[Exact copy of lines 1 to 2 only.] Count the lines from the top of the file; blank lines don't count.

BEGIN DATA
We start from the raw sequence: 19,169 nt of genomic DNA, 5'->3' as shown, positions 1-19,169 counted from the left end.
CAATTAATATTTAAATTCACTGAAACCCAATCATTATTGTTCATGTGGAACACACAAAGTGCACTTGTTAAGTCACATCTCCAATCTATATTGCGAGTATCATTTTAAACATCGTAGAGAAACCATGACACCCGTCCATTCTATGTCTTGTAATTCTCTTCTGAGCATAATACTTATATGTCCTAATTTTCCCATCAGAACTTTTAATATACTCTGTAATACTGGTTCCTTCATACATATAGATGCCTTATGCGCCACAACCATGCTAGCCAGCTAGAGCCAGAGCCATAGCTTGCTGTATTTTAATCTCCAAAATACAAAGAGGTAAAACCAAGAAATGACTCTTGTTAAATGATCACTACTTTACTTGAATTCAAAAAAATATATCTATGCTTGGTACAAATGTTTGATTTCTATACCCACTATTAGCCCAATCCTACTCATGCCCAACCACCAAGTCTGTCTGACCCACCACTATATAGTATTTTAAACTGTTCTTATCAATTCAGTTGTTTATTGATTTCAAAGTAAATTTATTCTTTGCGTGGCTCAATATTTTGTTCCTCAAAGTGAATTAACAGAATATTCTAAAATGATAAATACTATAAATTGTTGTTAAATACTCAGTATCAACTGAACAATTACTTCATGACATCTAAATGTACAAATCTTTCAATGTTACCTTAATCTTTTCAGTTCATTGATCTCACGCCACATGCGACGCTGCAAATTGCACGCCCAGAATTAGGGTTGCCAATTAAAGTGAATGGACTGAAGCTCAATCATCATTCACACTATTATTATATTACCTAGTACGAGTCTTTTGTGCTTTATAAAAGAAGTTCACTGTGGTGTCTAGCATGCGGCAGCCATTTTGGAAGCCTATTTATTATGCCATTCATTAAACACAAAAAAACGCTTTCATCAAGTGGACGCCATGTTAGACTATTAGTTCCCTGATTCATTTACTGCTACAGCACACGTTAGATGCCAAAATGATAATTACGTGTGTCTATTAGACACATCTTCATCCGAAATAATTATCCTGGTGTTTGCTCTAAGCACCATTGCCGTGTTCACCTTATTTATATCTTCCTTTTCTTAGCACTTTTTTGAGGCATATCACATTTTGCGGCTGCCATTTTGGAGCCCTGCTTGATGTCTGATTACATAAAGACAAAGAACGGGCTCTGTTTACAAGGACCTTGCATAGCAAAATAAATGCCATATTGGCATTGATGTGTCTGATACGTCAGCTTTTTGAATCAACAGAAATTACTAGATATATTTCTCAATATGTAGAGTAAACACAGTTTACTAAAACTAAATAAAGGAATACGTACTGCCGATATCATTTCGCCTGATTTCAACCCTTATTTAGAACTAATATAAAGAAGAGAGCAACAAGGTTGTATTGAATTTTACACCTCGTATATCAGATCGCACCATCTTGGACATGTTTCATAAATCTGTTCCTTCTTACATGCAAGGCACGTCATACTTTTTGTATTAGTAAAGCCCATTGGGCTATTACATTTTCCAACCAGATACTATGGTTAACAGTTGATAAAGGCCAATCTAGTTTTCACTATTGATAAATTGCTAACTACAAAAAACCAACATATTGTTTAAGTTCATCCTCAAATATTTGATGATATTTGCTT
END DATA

We start from the raw sequence: 19,169 nt of genomic DNA, 5'->3' as shown, positions 1-19,169 counted from the left end.
CAATTAATATTTAAATTCACTGAAACCCAATCATTATTGTTCATGTGGAACACACAAAGTGCACTTGTTAAGTCACATCTCCAATCTATATTGCGAGTATCATTTTAAACATCGTAGAGAAACCATGACACCCGTCCATTCTATGTCTTGTAATTCTCTTCTGAGCATAATACTTATATGTCCTAATTTTCCCATCAGAACTTTTAATATACTCTGTAATACTGGTTCCTTCATACATATAGATGCCTTATGCGCCACAACCATGCTAGCCAGCTAGAGCCAGAGCCATAGCTTGCTGTATTTTAATCTCCAAAATACAAAGAGGTAAAACCAAGAAATGACTCTTGTTAAATGATCACTACTTTACTTGAATTCAAAAAAATATATCTATGCTTGGTACAAATGTTTGATTTCTATACCCACTATTAGCCCAATCCTACTCATGCCCAACCACCAAGTCTGTCTGACCCACCACTATATAGTATTTTAAACTGTTCTTATCAATTCAGTTGTTTATTGATTTCAAAGTAAATTTATTCTTTGCGTGGCTCAATATTTTGTTCCTCAAAGTGAATTAACAGAATATTCTAAAATGATAAATACTATAAATTGTTGTTAAATACTCAGTATCAACTGAACAATTACTTCATGACATCTAAATGTACAAATCTTTCAATGTTACCTTAATCTTTTCAGTTCATTGATCTCACGCCACATGCGACGCTGCAAATTGCACGCCCAGAATTAGGGTTGCCAATTAAAGTGAATGGACTGAAGCTCAATCATCATTCACACTATTATTATATTACCTAGTACGAGTCTTTTGTGCTTTATAAAAGAAGTTCACTGTGGTGTCTAGCATGCGGCAGCCATTTTGGAAGCCTATTTATTATGCCATTCATTAAACACAAAAAAACGCTTTCATCAAGTGGACGCCATGTTAGACTATTAGTTCCCTGATTCATTTACTGCTACAGCACACGTTAGATGCCAAAATGATAATTACGTGTGTCTATTAGACACATCTTCATCCGAAATAATTATCCTGGTGTTTGCTCTAAGCACCATTGCCGTGTTCACCTTATTTATATCTTCCTTTTCTTAGCACTTTTTTGAGGCATATCACATTTTGCGGCTGCCATTTTGGAGCCCTGCTTGATGTCTGATTACATAAAGACAAAGAACGGGCTCTGTTTACAAGGACCTTGCATAGCAAAATAAATGCCATATTGGCATTGATGTGTCTGATACGTCAGCTTTTTGAATCAACAGAAATTACTAGATATATTTCTCAATATGTAGAGTAAACACAGTTTACTAAAACTAAATAAAGGAATACGTACTGCCGATATCATTTCGCCTGATTTCAACCCTTATTTAGAACTAATATAAAGAAGAGAGCAACAAGGTTGTATTGAATTTTACACCTCGTATATCAGATCGCACCATCTTGGACATGTTTCATAAATCTGTTCCTTCTTACATGCAAGGCACGTCATACTTTTTGTATTAGTAAAGCCCATTGGGCTATTACATTTTCCAACCAGATACTATGGTTAACAGTTGATAAAGGCCAATCTAGTTTTCACTATTGATAAATTGCTAACTACAAAAAACCAACATATTGTTTAAGTTCATCCTCAAATATTTGATGATATTTGCTT